Job opportunities for roofers should be good through the year 2014, primarily because of the need to replace workers who leave the occupation. The proportion of roofers who leave the occupation each year is higher than in most construction trades—roofing work is hot, strenuous, and dirty, and a significant number of workers treat roofing as a temporary job until something better comes along. Some roofers leave the occupation to go into other construction trades.

Employment of roofers is expected to grow as fast as average for all occupations through 2014. Roofs deteriorate faster and are more susceptible to weather damage than most other parts of buildings and periodically need to be repaired or replaced. Roofing has a much higher proportion of repair and replacement work than most other construction occupations. As a result, demand for roofers is less susceptible to downturns in the economy than demand for other construction trades. In addition to repair and reroofing work on the growing stock of buildings, new construction of industrial, commercial, and residential buildings will add to the demand for roofers. Jobs should be easiest to find during spring and summer when most roofing is done.


In May 2004, median hourly earnings of roofers were $14.83. The middle 50 percent earned between $11.54 and $19.80. The lowest 10 percent earned less than $9.41, and the highest 10 percent earned more than $25.59. The median hourly earnings of roofers in the foundation, structure, and building exterior contractors industry were $14.90 in May 2004.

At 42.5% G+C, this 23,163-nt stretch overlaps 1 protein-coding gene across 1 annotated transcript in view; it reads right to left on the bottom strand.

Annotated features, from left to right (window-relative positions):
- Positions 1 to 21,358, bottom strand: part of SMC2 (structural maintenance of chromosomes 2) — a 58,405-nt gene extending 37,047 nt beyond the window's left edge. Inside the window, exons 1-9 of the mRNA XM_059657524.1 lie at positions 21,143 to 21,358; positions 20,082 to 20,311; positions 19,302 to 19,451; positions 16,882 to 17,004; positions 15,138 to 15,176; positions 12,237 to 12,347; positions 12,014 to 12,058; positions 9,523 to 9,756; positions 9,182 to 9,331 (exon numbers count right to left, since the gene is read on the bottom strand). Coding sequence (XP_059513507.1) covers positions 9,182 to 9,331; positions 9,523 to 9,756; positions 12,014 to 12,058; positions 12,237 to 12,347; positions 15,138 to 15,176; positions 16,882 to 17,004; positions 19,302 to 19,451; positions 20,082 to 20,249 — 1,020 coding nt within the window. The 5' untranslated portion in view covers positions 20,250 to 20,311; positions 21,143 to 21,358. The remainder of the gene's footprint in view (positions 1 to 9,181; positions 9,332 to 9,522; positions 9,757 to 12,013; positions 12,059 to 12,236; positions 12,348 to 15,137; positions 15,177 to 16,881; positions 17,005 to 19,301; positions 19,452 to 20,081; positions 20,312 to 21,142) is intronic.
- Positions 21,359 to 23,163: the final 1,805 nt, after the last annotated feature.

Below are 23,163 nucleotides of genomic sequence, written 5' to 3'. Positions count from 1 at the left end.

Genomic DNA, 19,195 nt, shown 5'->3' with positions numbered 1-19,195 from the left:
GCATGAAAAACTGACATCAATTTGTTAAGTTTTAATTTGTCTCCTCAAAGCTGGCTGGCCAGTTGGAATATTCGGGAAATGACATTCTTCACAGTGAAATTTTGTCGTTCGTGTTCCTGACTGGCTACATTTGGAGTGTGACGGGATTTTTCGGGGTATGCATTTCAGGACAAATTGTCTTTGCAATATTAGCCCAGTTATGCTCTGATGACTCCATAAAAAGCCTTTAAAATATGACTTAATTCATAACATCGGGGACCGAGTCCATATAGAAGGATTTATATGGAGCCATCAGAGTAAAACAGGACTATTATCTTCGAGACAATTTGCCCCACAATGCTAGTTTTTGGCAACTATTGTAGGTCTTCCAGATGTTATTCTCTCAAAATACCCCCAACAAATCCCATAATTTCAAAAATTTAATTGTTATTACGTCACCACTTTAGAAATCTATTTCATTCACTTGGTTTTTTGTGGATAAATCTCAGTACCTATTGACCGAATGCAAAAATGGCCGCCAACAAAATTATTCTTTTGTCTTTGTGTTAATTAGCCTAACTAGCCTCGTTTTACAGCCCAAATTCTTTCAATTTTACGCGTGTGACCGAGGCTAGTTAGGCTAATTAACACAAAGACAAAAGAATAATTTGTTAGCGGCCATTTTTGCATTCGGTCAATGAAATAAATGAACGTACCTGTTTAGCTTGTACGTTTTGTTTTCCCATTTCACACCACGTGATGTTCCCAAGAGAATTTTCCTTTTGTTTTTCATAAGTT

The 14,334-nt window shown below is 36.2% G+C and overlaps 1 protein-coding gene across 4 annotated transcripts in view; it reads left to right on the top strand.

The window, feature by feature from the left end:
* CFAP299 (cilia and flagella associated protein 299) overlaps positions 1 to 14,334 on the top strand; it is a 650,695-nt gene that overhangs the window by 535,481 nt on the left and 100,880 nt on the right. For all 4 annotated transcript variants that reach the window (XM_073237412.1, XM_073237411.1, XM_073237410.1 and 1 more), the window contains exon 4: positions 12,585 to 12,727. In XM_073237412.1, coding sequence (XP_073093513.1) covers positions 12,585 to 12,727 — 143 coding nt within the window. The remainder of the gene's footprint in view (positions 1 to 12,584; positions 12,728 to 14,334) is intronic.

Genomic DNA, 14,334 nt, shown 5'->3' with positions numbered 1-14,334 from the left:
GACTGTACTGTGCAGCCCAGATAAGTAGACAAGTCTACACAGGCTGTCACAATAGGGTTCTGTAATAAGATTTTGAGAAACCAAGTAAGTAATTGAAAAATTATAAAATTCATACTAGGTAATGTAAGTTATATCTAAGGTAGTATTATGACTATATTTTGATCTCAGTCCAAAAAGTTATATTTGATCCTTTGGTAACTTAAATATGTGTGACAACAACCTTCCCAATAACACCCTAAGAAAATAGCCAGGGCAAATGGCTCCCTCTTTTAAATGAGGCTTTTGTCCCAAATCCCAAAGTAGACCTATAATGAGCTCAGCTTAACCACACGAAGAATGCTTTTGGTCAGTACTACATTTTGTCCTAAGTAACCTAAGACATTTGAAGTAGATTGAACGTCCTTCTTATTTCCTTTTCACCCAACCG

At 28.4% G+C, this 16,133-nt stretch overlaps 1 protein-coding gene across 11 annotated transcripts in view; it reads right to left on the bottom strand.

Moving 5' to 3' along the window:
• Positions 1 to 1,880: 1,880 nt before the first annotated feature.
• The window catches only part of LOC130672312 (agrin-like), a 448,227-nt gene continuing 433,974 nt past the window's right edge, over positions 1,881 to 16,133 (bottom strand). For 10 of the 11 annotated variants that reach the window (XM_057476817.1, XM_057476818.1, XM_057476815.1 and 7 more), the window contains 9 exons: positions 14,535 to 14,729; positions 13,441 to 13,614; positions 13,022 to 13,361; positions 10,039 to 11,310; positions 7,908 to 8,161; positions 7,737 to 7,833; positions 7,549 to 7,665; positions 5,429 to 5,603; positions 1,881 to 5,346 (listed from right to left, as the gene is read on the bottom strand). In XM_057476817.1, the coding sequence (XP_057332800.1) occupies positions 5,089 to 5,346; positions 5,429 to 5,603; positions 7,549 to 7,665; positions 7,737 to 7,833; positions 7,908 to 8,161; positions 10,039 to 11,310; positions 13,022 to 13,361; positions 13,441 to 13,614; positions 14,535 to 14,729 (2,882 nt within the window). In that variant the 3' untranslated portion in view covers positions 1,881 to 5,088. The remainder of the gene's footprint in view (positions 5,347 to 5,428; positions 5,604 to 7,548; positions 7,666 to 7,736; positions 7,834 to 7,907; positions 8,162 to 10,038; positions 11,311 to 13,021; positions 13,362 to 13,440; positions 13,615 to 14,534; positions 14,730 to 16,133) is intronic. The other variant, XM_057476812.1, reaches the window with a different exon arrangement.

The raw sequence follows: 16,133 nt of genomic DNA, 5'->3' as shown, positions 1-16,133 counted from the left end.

Apprentices usually start at about 40 percent to 50 percent of the rate paid to experienced roofers and receive periodic raises as they acquire the skills of the trade. Earnings for roofers are reduced on occasion because poor weather limits the time they can work.

Some roofers are members of the United Union of Roofers, Waterproofers, and Allied Workers.

Related Occupations

Roofers use shingles, bitumen and gravel, single-ply plastic or rubber sheets, or other materials to waterproof building surfaces. Workers in other occupations who cover surfaces with special materials for protection and decoration include carpenters; carpet, floor, and tile installers and finishers; cement masons, concrete finishers, segmental pavers, and terrazzo workers; drywall installers, ceiling tile installers, and tapers; plasterers and stucco masons; and sheet metal workers.

Sources of Additional Information

For information about apprenticeships or job opportunities in roofing, contact local roofing contractors, a local chapter of the roofers union, a local joint union-management apprenticeship committee, or the nearest office of your State employment service or apprenticeship agency.

For information about the work of roofers, contact:

  • National Roofing Contractors Association, 10255 W. Higgins Rd., Suite 600, Rosemont, IL 60018-5607. Internet: http://www.nrca.net/
  • United Union of Roofers, Waterproofers, and Allied Workers, 1660 L St. NW., Suite 800, Washington, DC 20036.
    • Source: Bureau of Labor Statistics, U.S. Department of Labor, Occupational Outlook Handbook, 2006-07 Edition